Gun sales in the U.S. have started to tapper off, at least temporarily. 2021 will probably not be the year that Americans buy the most guns. That breaks a pattern. Since the FBI started to keep its National Instant Criminal Background Check System (NICS) in November 1998, gun sales have steadily risen.
So, despite what could be a drop this year, sales have increased most years since 1999. Annual sales first topped 25 million in 2016, 20 million in 2013, 15 million in 2011 and 10 million in 2006. In 1999, the first full year the FBI kept data, sales totaled 9,138,123.
In detail, the Federal Bureau of Investigation tracks gun sales and publishes a list of how many are handled as part of its NICS. Each month, the figures are reported by state. Nearly everyone put through this system qualifies as a buyer. People who are excluded usually have criminal records. Of the more than 350 million checks that have been done since 1998, there have only been 2 million denials. Therefore, the data is the best proxy for U.S. gun sales available.
In terms of 2021, gun sales plunged in November, down 25% from the same month in 2020 to 2,217,458, according to the FBI’s National Instant Criminal Background Check System (NICS). The annual U.S. total for the first 11 months of 2021 is flat with the same period last year at 35.7 million. Based on data for the past several months, after several years during which U.S. gun sales rose, capped by a 2020 surge blamed mostly on the COVID-19 pandemic and civil unrest, in 2021, the rise has tapered off.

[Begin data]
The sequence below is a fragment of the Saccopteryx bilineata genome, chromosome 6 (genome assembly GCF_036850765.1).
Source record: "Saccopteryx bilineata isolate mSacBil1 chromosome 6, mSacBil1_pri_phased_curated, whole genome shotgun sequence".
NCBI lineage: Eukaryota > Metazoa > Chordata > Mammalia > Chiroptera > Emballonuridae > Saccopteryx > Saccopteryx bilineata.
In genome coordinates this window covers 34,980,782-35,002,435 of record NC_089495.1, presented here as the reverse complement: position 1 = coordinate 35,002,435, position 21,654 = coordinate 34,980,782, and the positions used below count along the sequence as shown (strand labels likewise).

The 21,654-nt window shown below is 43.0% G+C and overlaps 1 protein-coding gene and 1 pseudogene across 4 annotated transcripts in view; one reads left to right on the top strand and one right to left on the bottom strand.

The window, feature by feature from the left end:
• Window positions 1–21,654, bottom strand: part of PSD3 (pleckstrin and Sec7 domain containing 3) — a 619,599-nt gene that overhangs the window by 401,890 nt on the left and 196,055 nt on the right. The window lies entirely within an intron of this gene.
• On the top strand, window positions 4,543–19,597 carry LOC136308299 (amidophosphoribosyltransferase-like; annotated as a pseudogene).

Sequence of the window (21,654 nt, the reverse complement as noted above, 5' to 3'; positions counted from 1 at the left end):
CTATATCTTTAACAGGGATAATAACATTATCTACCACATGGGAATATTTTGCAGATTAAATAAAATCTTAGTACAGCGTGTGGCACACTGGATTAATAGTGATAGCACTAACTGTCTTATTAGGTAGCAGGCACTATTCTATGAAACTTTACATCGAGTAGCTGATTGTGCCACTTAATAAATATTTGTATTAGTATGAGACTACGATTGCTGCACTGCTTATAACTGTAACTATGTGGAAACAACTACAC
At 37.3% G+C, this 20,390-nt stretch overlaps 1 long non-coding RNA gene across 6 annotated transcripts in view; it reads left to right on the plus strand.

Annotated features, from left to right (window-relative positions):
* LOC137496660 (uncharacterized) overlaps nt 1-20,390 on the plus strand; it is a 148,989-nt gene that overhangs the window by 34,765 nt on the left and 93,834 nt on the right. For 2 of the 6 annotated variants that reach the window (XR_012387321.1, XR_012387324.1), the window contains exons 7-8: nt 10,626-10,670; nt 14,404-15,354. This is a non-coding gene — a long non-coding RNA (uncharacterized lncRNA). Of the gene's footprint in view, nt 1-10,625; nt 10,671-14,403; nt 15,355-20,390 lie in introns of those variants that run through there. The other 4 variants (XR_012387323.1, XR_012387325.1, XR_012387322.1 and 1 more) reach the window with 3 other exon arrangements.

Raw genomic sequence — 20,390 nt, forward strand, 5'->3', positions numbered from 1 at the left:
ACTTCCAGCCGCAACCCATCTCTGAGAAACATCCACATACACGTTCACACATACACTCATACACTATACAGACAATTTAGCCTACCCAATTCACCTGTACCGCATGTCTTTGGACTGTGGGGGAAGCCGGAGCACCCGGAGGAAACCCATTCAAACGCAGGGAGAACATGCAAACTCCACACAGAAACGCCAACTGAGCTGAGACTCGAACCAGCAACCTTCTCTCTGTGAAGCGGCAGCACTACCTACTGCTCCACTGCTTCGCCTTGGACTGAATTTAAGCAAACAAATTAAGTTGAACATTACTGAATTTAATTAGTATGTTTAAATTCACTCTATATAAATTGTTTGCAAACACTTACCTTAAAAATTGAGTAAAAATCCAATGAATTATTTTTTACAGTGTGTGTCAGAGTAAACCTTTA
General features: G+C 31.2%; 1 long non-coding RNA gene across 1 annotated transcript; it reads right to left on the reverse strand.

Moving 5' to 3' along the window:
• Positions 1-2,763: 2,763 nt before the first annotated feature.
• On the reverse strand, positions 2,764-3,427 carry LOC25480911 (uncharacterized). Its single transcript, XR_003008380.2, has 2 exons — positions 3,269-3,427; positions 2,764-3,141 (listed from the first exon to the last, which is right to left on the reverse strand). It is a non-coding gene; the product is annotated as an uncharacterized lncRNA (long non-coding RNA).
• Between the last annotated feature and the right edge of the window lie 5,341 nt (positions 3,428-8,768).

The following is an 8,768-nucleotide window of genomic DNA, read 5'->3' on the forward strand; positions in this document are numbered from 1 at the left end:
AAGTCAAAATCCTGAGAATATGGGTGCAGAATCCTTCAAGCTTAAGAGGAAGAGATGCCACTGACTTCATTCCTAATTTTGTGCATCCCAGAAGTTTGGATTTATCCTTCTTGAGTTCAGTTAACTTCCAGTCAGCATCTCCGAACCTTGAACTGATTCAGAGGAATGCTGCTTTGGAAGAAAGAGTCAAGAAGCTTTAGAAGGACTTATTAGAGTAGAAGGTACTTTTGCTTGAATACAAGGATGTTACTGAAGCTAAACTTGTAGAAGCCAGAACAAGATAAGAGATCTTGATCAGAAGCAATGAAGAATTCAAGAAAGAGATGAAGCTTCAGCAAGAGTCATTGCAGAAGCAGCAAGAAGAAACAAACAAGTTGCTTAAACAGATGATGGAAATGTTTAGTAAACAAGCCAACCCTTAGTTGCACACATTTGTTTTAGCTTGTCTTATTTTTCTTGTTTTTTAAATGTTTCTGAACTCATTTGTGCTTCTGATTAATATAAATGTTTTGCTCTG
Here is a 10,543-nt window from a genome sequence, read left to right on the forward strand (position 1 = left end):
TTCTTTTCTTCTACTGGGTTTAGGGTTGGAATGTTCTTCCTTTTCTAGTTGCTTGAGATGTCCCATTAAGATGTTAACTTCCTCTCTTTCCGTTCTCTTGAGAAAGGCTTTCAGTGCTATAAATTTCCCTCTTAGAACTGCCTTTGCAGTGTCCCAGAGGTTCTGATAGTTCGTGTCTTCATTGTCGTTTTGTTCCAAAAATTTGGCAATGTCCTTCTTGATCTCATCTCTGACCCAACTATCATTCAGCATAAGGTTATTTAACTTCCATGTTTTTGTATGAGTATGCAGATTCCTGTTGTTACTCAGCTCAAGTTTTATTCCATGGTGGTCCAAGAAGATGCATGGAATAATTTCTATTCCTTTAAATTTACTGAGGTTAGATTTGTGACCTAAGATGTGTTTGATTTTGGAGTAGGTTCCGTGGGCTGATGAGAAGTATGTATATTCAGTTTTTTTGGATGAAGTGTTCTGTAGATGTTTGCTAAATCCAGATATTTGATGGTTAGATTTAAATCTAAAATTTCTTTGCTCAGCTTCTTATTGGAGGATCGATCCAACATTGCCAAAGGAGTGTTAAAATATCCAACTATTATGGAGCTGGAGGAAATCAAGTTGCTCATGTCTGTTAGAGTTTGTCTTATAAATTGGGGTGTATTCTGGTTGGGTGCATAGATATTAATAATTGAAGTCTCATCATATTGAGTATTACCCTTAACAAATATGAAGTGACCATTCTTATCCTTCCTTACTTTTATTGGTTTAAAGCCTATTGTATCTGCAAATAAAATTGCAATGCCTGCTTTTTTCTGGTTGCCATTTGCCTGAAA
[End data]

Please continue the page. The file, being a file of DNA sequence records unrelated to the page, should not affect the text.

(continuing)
And, gun sales did peak in 2020, based on an astonishing growth in background checks. The total hit 39,695,315, up 40% from 2019.
It is not clear why sales have started to fall. However, the reason for the surge last year into the first half of 2021 has been analyzed closely. According to The Guardian, about one in five new gun sales are to first-time buyers.
The composition of gun buyers also has changed. CNN reports: “In 2020, half of all gun buyers were women, researchers say. One-fifth were Hispanic, and one-fifth were Black, according to the Northeastern University & Harvard Injury Control Research Center.” The COVID-19 pandemic and recent social unrest also have been given as reasons.
And, it is not entirely clear why sales spiked in 2020. Social unrest and the COVID-19 pandemic are often given as reasons, but there is no solid proof that either is the case.